Workshop: Focusing on Land Transfer to Generation “NEXT”

You value your forest and/or farmland for multiple reasons such as wildlife, privacy, recreation, timber, hunting or the scenic qualities. Are you prepared to pass the environmental and heirloom values rooted in your forest to the next generation? Without breaking it up? Click here to access the Online Registration Form 2017 Radford Generation Next

While there is a price to planning an orderly transfer of land to the next generation, there is also a cost of not planning that may put your land’s future in jeopardy. If you don’t have a plan, your wishes for your land and legacy will be lost. By researching and planning ahead of time, you can ensure your wishes are met and minimize the financial costs and emotional challenges while securing your woodland legacy for generations to come.

Land may be your biggest asset. Make sure your actions support the family’s values. This award winning and nationally recognized program will get you started on the right path. Please join us for a hands-on workshop with free legal guidance from professionals experienced in intergenerational land transfer and landowner testimonials of estate planning steps and strategies they have used.

Speakers include legal and financial experts experienced in estate planning as well as natural resource professionals who work with landowners to conserve land and plan the future.

The program “Focusing on Forestland Transfer to Generation ‘NEXT’” is being offered in Radford this year from 12:30 p.m. to 7 p.m. on August 22 and 29 at the SELU Conservancy. Participants should attend both dates. Dinner will be included along with reading and workshop materials. A registration fee of $70 covers up to two participants from the same family.

To register online, visit http://forestupdate.frec.vt.edu and click the “Online Registration” tab at the top of the page. The deadline to register is August 8.  For more information, contact Jennifer Gagnon at 540-231-6391 or jgagnon@vt.edu.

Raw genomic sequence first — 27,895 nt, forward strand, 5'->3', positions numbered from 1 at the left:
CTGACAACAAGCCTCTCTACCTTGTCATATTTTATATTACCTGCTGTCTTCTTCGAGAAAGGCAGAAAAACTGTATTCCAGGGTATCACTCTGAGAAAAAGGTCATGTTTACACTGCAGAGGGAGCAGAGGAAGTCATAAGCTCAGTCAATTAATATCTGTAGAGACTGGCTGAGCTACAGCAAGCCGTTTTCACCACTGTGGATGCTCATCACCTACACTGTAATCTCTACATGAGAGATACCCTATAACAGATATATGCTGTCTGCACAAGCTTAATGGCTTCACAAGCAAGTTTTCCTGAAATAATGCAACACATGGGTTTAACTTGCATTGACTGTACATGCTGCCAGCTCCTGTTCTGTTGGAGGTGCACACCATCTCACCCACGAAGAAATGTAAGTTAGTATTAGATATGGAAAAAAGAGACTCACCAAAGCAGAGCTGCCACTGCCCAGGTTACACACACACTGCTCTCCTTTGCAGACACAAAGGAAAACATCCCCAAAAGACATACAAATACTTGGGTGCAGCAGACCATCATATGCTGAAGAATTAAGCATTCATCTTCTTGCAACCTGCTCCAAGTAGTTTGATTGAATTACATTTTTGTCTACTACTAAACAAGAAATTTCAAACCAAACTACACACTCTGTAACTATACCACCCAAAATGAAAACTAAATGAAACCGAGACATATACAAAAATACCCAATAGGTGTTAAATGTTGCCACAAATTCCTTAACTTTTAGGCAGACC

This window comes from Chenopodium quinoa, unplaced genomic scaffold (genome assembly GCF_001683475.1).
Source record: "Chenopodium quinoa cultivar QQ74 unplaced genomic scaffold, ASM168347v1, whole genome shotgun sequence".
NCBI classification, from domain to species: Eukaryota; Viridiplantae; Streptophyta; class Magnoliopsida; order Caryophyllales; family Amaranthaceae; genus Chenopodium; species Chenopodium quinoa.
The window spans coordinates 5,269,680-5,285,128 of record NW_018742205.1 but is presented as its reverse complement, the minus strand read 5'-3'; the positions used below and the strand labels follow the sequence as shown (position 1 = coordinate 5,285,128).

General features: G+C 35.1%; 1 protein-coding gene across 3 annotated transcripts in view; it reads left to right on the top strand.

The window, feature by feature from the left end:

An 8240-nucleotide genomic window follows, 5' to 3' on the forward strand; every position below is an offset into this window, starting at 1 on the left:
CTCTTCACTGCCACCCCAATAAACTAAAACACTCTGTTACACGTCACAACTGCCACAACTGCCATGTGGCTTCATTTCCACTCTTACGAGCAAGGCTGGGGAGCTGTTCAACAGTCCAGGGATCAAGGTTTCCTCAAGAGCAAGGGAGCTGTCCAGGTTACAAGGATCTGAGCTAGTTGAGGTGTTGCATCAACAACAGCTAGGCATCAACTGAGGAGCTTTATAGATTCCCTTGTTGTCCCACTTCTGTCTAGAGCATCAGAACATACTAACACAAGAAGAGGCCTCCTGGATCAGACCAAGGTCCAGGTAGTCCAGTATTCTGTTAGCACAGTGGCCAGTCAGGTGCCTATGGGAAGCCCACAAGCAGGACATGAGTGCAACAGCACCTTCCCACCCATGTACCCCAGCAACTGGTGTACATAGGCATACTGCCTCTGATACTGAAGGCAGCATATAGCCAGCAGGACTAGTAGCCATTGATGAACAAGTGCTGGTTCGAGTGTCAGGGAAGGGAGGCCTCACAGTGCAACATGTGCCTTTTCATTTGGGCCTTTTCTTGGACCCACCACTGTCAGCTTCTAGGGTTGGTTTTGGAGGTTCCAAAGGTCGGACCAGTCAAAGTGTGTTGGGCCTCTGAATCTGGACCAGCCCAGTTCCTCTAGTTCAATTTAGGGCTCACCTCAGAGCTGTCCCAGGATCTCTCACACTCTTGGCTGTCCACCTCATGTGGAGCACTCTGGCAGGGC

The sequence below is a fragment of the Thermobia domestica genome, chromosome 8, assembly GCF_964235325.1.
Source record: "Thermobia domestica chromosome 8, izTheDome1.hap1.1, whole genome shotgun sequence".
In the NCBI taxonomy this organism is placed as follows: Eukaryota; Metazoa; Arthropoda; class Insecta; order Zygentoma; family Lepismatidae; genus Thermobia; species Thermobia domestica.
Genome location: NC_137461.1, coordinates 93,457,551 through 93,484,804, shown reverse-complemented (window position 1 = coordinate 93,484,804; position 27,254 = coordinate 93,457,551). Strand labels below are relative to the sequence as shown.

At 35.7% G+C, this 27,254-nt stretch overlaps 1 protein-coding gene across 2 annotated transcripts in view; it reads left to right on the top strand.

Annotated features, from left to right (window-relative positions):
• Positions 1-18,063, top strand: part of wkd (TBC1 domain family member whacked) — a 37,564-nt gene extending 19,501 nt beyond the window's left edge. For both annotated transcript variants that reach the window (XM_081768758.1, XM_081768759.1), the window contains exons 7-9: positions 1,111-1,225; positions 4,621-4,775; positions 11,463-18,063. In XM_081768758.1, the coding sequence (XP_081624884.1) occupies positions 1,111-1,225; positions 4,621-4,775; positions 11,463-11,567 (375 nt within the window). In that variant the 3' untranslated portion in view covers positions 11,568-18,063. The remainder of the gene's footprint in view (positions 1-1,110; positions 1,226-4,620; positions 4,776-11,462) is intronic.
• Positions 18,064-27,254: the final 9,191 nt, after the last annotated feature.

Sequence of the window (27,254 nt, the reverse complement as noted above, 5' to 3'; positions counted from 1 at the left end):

Persons with disabilities who desire any assistive devices, services or other accommodations to participate in this activity may also contact Jennifer during the hours of 8:00 a.m. to 5:00 p.m. to discuss accommodations, no later than August 8. *TDD number is (800) 828-1120.

The workshop receives financial support from the Virginia Department of Agriculture and Consumer Services.

Best Management Practice Applications Now Being Accepted for 2017-2018

             The Blue Ridge Soil & Water Conservation District located at 1297 State Street, Rocky Mount, VA is currently accepting applications for assistance with installation of agricultural best management practices that are designed to conserve soil and protect water quality.

July 1, 2017 began our new fiscal year and agriculture producers who are considering signing up for assistance this year are encouraged to do so as soon as possible.  Since funding is limited, all practices must be signed-up prior to implementation and are subject to prioritized ranking for approval. 2017-2018 Cost-Share applications will be accepted July 17, 2017 through close of business on Friday, August 4, 2017.  If cost-share is still available after this first sign-up round, a second sign-up round of cost-share may be offered at a later date.  The following is a list of some of the practices available for cost share, however, it is not an exhaustive list.

  • Reforestation of Erodible Crop Land & Pasture Land
  • Grazing Land Protection (stream exclusion, water fountains, well, pipeline and fencing)
  • Harvestable Cover Crop
  • Non-Harvestable Cover Crop
  • Continuous No-Till
  • Animal Waste Control Facility
  • Nutrient management Plan Writing
  • Split Application of Nitrogen on Corn using Pre-Sidedress Nitrate Test
  • Late Winter Split Application of Nitrogen on Small Grains
  • Riparian Vegetative or Forested Buffers

 

For more information regarding water quality and erosion control best management practices, please contact Michael Tabor (Conservation Technician) at (540) 483-5341 ext. 122.

2017 Youth Conservation Camp Applications Available – Apply Now!


2017 Youth Conservation Camp-Apply Now!